An especially lovely break was Korčula, the main city (although it’s still pretty tiny) on the island of the same name, which has maintained its simple beauty despite having been invaded on a near-continuous basis throughout much of its existence. The streets there are staggered, to stop residents being chilled by the powerful Yugo and Bora winds which blow across the island, and the cathedral is blessed with a beautiful Tintoretto painting as its centrepiece. There’s also a hilarious gargoyle of an elephant, created in the fourteenth century by a stonemason who had never seen an elephant but made the best hack at it he could based on hearsay.
Where to eat
Memorable meals are everywhere in this region, and you don’t have to pay a fortune to get them. One of the best we had was in a rough and ready konoba (farm tavern) called the Antunovič, in the village of Kuna (+385 20 742 035) on Pelješac. A forest of hams hung from the roof, alongside net-wrapped sausages, sides of pork ribs and strings of garlic, and everything sold was made by the farmer-cum-restaurateur who was drinking and talking politics with his mates at the next table.
Croatian culinary tour
Dubrovnik (+385 20 442 526, www.esculap-teo.hr). Nautika is a feel-good eatery on a quiet bay just outside the medieval city walls that offers a crash course in local seafood in the form of the ‘Island of Šipan Fisherman’s Plate’ – a sort of Croatian bento box filled with buttery anchovies, fat prawns and citrussy octopus diced with tomato and spring onions, all served with a soothing glass of chilled malvasija, a lovely crisp white. After this prelude, try a belter of an oyster cream soup followed by a dish of john dory with bouncingly fresh lobster.
Just outside Ston (www.milos.hr, +385 098 196 52 54). Frano Miloš is one of the few Croatian winemakers to have gained an international reputation. As soon as Croatia gained its independence and private enterprise was allowed, he bought some land from the collectivised state wineries and started making his delicious ‘Stagnum’ range of wines, which you can try during a laid-back afternoon in his sunlit tasting room built into a rocky mountainside.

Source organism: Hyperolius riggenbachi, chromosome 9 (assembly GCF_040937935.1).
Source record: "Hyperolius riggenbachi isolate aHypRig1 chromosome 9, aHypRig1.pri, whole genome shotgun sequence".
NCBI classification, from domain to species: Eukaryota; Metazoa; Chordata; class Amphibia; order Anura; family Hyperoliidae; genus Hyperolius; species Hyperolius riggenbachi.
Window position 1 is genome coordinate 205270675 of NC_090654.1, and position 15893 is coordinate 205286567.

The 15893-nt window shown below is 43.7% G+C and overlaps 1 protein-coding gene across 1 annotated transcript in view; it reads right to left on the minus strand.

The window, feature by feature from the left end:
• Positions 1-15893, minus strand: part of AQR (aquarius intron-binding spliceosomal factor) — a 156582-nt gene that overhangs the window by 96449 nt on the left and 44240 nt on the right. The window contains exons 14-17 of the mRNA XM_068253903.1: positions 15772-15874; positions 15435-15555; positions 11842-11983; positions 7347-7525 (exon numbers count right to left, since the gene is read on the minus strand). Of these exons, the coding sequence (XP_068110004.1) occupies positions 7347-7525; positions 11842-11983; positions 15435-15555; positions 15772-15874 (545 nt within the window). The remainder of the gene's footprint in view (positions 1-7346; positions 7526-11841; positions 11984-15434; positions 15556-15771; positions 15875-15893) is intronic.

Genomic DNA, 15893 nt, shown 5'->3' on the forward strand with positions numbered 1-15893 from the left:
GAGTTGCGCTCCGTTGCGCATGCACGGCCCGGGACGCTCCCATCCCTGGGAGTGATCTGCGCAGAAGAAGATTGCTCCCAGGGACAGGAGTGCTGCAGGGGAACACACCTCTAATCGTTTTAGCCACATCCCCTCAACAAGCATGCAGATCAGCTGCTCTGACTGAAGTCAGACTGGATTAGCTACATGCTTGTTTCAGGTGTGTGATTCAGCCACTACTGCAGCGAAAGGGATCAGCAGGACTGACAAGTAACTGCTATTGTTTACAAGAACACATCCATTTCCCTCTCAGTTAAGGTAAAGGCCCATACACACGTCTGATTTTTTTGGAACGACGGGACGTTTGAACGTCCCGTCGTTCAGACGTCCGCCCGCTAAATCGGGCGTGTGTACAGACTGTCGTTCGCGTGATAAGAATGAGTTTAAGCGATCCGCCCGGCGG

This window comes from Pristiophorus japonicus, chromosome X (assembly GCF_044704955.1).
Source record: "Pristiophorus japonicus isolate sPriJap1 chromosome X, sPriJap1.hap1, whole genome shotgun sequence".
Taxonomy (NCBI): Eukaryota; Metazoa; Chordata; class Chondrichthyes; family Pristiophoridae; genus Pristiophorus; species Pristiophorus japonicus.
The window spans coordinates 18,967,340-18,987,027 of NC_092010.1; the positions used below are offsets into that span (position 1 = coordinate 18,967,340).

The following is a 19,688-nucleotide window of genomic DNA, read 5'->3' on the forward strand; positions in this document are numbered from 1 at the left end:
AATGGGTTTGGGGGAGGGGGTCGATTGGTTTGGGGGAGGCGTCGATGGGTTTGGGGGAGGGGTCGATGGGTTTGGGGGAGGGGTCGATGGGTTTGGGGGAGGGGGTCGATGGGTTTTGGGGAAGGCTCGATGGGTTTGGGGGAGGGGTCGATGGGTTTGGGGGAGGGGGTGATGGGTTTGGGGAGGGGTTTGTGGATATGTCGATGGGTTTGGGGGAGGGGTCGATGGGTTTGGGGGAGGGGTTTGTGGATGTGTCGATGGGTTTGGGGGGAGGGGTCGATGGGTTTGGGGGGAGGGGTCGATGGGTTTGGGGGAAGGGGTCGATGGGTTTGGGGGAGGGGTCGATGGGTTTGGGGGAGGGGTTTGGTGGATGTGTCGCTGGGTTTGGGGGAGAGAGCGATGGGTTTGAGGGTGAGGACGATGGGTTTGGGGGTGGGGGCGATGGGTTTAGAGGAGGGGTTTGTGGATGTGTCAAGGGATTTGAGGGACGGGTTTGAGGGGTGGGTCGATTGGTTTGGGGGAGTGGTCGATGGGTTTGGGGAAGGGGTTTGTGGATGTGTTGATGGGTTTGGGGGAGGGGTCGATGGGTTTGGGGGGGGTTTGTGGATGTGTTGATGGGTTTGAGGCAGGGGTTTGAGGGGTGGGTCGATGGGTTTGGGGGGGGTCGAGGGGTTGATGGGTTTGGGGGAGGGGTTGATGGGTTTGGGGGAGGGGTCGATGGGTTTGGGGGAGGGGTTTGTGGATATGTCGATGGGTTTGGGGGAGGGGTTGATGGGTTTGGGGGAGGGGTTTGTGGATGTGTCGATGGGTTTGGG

Frano Milina Bire
On the island of Korčula(+ 385 98 344 712). Frano Milina Bire is a winery where you can snack on crumbly ewe’s cheese with capers, toasted almonds and slivers of pršut ham washed down with balloon-sized glasses of punchy plavac mali red (like pošip, a grape variety native to Croatia). A typical main course is delicious goat risotto, first created a lifetime ago by the owner’s grandfather to celebrate Tito’s visit to the island. It’s the best dictator party food you’ll ever taste.
We took the edge off our hunger with some of his free-pouring rakija, flavoured with sprigs of herbs, wild berries, pomegranates, cherry and kumquats. Then we tore strips off black-bottomed, freshly baked bread and piled our plates with olives, twists of air-dried beef, slivers of bacon and sparky pickled shallots.
We followed up with a huge pan of lamb, veal and pork chops, slow-cooked on sliced apples and potatoes in a bell-shaped peka pot covered in ash. Twinned with a powerful plavac mali wine, it was a thing of carnivorous beauty and the whole meal including plenty of alcohol cost only £12 a head.
Four-day gourmet tours can be arranged through 1001 Delicija, from €520 per person (+385 98 228 386, www.1001delicija.com).
There’s a range of flights from London airports to Zagreb, Dubrovnik or Split; see www.skyscanner.com to compare prices.
Pelješac is a very pleasant five- to six-hour drive down from Zagreb, two hours from Split or 90 minutes from Dubrovnik.
Dubrovnik, try the Hotel Valamar Lacroma (+385 20 449 100, www.valamar.com, doubles from £61). In Korčula there’s the idiosyncratic and gorgeous Hotel Lešic Dimitri Palace (+385 020 715 560, www.lesic-dimitri.com), plush apartments from £300.